By John Sakata
It was almost as if the clock had been turned back a decade.
Asian American Journalist Association board member Subha Ravindhran, a fill-in anchor and general assignment reporter for KABC 7, would have been a USC college student in that scenario.
The community college students in attendance for the 55th annual Journalism Association of Community College convention at the Renaissance Hotel on April 9 were not receiving their news from sleek hardwire devices with internet capacity; there wasn’t an Apple iPad or Amazon Kindle in sight. Newspapers, gawky broadsheets, were in high fashion, visible from every corner of the convention room. Stack upon stack of newspaper rested on a table near the far corner edges of the room. Student representatives from 45 community colleges across California roamed the hotel facilities; a conspicuous herd of students were visible in a convention room, where breakfast catered by the hotel was being offered, where they sipped coffee, picked at their plates, and peered over a competing university’s newspaper.
Ravindhran, Trang Ho, a reporter for Investor’s Business Daily and also an AAJA board member, and another representative from AAJA, were in attendance to meet 620 students and faculty from California and Rhode Island, informing students about the opportunities that AAJA membership had to offer at one of largest community college journalism events hosted in the state.
Hours earlier, Ravindhran was in the KABC newsroom past midnight, after covering a fundraiser for two Orange County military personal who had died overseas. One of the youngest reporters at KABC 7, Ravindhran attended USC before receiving her first television job in Amarillo, Texas, a city six hours west of Dallas.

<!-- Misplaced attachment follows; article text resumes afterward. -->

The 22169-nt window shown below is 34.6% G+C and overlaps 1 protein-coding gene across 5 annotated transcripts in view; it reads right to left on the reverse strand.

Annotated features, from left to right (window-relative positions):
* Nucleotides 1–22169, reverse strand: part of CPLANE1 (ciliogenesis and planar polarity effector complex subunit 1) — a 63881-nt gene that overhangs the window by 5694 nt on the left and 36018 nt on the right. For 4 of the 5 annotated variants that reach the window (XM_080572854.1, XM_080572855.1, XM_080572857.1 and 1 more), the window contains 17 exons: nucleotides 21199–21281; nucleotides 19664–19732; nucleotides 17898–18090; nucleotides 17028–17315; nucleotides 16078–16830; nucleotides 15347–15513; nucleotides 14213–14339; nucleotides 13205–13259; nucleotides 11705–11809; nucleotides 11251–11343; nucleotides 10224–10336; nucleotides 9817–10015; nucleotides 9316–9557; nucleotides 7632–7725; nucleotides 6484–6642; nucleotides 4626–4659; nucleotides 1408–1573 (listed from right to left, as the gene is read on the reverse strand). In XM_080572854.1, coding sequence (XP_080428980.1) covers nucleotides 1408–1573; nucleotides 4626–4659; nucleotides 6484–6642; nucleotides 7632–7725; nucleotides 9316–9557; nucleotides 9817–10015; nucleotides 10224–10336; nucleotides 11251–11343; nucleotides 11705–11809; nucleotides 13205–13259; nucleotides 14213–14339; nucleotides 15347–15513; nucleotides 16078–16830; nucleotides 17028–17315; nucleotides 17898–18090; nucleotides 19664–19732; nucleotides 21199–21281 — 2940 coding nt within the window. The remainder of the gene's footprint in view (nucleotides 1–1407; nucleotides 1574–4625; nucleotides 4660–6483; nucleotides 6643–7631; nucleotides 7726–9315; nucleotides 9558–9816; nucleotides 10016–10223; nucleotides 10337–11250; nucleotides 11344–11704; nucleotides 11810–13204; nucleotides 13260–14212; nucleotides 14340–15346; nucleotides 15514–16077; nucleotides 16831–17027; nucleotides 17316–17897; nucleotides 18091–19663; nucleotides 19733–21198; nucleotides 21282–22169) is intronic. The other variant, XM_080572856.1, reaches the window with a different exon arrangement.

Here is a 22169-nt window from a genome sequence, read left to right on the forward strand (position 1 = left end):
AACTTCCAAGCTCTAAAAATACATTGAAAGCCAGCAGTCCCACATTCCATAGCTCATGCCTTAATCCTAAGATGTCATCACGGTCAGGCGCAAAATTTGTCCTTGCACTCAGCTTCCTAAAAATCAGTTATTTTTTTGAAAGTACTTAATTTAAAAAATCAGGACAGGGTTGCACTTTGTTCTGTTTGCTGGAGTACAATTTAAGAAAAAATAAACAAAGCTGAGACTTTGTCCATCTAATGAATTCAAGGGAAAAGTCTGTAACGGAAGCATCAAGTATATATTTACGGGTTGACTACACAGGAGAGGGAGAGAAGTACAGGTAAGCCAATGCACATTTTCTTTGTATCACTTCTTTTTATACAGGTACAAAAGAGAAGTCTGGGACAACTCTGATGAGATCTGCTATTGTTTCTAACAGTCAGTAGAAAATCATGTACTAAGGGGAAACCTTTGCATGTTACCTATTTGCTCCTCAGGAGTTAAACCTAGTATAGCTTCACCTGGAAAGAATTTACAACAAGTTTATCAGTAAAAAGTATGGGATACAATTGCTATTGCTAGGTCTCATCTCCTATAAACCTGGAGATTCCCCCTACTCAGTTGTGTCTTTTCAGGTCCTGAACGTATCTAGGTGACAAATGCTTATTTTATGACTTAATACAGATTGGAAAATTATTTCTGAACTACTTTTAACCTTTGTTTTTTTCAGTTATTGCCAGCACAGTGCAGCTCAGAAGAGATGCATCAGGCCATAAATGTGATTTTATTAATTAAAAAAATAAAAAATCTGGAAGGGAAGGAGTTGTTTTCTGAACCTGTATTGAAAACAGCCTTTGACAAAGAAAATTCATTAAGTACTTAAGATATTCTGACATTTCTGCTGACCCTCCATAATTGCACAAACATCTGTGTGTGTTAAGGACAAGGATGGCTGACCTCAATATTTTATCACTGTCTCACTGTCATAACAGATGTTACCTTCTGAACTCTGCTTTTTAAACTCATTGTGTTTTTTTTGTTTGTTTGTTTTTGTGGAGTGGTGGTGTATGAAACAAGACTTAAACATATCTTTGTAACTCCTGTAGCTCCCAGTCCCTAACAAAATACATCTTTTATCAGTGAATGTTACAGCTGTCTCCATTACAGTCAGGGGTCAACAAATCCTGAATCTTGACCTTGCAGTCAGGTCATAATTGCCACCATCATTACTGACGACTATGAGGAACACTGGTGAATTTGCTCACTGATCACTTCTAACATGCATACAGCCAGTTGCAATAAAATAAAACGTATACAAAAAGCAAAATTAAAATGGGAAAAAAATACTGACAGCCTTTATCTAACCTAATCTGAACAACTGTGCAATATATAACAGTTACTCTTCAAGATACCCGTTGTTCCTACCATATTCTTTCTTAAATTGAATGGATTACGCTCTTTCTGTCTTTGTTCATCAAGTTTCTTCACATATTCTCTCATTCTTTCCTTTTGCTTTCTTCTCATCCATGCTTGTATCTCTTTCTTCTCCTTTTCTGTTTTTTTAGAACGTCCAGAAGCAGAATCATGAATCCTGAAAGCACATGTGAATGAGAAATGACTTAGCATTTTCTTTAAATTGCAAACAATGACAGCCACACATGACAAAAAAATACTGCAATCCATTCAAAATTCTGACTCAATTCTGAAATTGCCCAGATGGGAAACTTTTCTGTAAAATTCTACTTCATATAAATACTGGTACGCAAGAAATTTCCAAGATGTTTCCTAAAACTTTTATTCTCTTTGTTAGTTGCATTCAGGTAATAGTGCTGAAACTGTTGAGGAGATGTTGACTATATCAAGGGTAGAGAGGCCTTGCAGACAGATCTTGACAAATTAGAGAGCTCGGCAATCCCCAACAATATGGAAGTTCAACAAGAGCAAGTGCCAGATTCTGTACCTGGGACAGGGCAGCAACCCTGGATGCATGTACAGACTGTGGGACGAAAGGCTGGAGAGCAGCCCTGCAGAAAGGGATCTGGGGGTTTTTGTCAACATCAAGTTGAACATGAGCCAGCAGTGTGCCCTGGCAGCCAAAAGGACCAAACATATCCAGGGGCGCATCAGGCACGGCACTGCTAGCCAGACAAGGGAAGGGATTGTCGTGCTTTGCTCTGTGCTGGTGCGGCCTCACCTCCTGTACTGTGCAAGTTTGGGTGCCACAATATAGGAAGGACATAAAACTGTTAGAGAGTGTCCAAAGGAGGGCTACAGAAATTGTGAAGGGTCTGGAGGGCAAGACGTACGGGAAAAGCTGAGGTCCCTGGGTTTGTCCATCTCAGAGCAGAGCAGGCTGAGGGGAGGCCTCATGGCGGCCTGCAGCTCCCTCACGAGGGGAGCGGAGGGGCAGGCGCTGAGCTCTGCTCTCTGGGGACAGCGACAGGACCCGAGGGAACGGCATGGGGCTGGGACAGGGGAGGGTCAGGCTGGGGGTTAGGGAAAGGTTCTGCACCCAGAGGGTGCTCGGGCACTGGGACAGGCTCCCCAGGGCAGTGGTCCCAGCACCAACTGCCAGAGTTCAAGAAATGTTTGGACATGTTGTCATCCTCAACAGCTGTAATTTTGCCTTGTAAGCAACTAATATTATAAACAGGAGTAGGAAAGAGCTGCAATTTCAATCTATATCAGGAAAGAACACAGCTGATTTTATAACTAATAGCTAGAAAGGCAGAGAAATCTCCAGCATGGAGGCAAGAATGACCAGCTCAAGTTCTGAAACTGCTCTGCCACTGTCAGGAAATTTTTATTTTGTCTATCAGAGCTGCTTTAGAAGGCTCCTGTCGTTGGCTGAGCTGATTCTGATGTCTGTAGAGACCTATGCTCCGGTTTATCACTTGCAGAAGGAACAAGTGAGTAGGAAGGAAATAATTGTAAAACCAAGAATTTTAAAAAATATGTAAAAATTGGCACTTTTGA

“It was a great place to start,” Ravindhran said. “I hit the ground running as soon as I got the job. I was doing live shots, putting stories together, basically getting everything I needed for the tape I used to get my next job. It was a very lucrative experience for me.”
Ravindhran answered questions posed by students, and also let them know about the bountiful opportunities that the upcoming August AAJA national convention, the first in 17 years to come to LA, offered.
“Most people do not know, but AAJA is one of the leading journalism organizations in the nation,” Ravindhran said. “You do not have to be Asian to join. Our mission is to promote diversity in the newsroom. People who join get access to job posting, to network, to attend our national convention… AAJA is just a great platform for people who want to be part of this industry, to network, to get their foot in the door, and to build a camaraderie with other people in the same field. It’s a great community to join. “
The convention included an opening day presentation from California Watch, a recently launched investigative news website, and offered 70 workshops and 13 on-the-spot competitions for community college students.